By Sibyl West | by Richard Vedder, Christopher Matgouranis, Jonathan Robe
If bottom 80 percent were half as productive as top 20 percent, tuition could be cut in half
AUSTIN – At a time of alarming tuition costs and economic uncertainties, an analysis of the preliminary data released earlier this month by the University of Texas System shows one of the state’s flagship universities could make tuition vastly more affordable by moderately increasing faculty emphasis on teaching.
The Center for College Affordability and Productivity conducted the study titled “Faculty Productivity and Costs at The University of Texas at Austin.” The study assesses faculty productivity at UT-Austin in terms of both research and teaching by delving into the data on faculty compensation, teaching loads and external research grant awards released by the University of Texas system.
“Our analysis shows that there is clearly room for improvement in terms of faculty productivity at UT Austin,” said Dr. Richard Vedder, director of the Center for College Affordability and Productivity and a co-author of the study. “Simply by having faculty teach more students or courses, students and taxpayers will benefit significantly by reduced university costs.” Read More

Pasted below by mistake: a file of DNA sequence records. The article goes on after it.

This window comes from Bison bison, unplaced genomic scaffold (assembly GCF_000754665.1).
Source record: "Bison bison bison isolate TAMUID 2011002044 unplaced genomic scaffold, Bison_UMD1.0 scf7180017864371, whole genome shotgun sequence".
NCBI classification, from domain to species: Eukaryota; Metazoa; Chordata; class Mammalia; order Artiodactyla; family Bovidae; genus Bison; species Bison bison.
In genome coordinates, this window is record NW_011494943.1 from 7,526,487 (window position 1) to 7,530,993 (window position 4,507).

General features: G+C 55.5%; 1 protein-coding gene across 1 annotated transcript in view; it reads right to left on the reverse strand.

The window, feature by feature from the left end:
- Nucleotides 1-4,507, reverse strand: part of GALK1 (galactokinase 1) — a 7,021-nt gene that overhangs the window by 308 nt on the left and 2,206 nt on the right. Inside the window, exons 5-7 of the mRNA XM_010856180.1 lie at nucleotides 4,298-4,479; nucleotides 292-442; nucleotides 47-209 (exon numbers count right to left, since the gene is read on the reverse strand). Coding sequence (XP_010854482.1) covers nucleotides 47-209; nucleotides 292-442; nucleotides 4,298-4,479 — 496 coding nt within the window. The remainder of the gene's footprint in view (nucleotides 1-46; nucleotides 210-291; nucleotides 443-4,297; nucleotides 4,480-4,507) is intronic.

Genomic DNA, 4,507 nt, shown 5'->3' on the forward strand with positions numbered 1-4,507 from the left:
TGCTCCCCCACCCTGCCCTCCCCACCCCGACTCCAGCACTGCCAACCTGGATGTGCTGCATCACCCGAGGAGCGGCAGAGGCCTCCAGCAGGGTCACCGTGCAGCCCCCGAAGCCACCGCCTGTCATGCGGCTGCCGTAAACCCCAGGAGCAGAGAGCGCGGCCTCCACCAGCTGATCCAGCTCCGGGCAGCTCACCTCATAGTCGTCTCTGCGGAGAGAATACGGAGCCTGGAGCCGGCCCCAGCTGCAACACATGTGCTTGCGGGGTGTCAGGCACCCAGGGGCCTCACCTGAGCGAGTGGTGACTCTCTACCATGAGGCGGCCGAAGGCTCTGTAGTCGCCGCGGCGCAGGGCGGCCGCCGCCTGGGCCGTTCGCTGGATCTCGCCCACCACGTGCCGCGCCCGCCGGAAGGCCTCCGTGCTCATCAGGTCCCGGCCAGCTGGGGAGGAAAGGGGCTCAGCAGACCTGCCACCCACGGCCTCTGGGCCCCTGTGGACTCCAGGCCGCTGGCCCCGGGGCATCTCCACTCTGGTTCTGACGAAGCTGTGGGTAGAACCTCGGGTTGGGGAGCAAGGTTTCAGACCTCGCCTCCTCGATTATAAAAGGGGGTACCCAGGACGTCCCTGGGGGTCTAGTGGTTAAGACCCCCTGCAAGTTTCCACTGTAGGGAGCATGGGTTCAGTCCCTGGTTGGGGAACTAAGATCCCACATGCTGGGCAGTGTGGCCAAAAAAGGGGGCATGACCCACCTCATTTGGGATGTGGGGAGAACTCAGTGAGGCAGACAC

By: Matt S Dowling
There has been a lot of debate on how to rein in tuition cost and a new study released by the Center for Affordability and Productivity shows some very interesting data. It analyzes the University of Texas and the workload of professors in conjunction with research funding. This study might redefine on how we look at university funding, so let’s jump right in:
- 20 percent of UT Austin faculty are teaching 57 percent of student credit hours. They also generate 18 percent of the campus’s research funding. This suggests that these faculty are not jeopardizing their status as researchers by assuming such a high level of teaching responsibility.